Obviously, it’s not all roses for Toronto. The Leafs have suffered from inexperience and perhaps were a little wide-eyed in what are the first NHL playoff games for many of them. The Bruins are still a formidable opponent, battle-scarred and well-decorated.

In Game 1, it’s possible that first early goal by James van Riemsdyk and youthful exuberance had the Leafs so high they were unable to respond once Boston got going. Similarly in Game 3, perhaps the excitement of the first playoff game in the Air Canada Centre in 9 years had the Toronto team off their gameplan.

Overall, the team, and especially Tyler Bozak and Mikhail Grabovski, have been unable to control the faceoff dot. Some of Toronto’s defencemen have had trouble, and though Dion Phaneuf’s overtime pinch was in keeping with the way Toronto played Game 4, it obviously turned out to be ‘the wrong move’ once the puck got past James Reimer at the other end.

Yes, at times they’ve been a little like deer in headlights. But, Toronto recovered from losing a lead in Game 4 to force the overtime, and have won 2 of 3 games played in Boston. Those are achievements to build on.

It’s A Process

Commitment to youth has paid off for Leafs with Nazem Kadri.  (Kevin Hoffman-USA TODAY Sports)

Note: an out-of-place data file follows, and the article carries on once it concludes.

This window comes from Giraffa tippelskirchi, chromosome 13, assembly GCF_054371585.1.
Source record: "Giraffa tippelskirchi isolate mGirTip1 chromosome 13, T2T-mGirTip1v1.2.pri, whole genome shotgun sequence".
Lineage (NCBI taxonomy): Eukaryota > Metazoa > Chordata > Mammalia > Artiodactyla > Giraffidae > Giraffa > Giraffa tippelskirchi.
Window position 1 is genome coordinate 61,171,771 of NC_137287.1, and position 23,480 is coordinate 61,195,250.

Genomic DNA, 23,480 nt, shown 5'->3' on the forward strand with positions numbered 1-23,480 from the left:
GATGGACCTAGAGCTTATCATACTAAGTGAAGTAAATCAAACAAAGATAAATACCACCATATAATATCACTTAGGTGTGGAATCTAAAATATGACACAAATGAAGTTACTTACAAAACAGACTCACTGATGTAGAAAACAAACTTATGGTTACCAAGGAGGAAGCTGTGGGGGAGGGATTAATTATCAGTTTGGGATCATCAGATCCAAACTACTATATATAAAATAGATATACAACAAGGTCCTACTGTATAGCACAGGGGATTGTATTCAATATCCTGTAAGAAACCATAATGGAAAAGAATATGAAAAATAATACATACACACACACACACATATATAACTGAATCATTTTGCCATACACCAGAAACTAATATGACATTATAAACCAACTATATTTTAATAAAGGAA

Nazem Kadri has yet to make an impact in his first NHL playoff (Kevin Hoffman-USA TODAY Sports)

Former Leaf general manager Brian Burke once remarked “I don’t want to sneak into the playoffs in eighth place and then get smoked in the first round.” And while the context is sometimes misunderstood (Burke meant he wasn’t about to trade young players for veterans just to qualify for postseason), that may have been the case this season – the Bruins could have run them right outta the building. But it hasn’t happened that way at all.

Following Game 5, Wayne Gretzky spoke to Pierre LeBrun, and had praise for the Toronto effort in the series. Further, The Great One offered this:

“You know, they’re still young and they’re still learning,” said Gretzky. “This is how you learn, by getting a chance to play in big games like this. Game 5 in Boston was probably one of the biggest games those kids have played in for a long time. From that point of view, it’s just going to help their maturity and their growth a lot quicker.”

And that’s what this series is really about for Toronto. As much as Leaf fans may always hope Lord Stanley will return ‘this season’, it’s a process. And finally, the Toronto franchise is in a position where youth is gaining experience, a maturation that must happen in order to become a true championship contender.

There are many positives to be taken away from the first 5 games of this series. James Reimer must be counted as an NHL starting goalie. Phil Kessel’s game does not disappear in the post-season. Dion Phaneuf will stand up and lead by example, whether it ends with praise or criticism. And the Nazem Kadris and Jake Gardiners and Matt Frattins are adding that much more experience, the next logical step after participating in a Calder Cup Finals.

The Maple Leafs may not yet win their first playoff series in almost a decade, but they are showing that in losing, they won’t be beaten.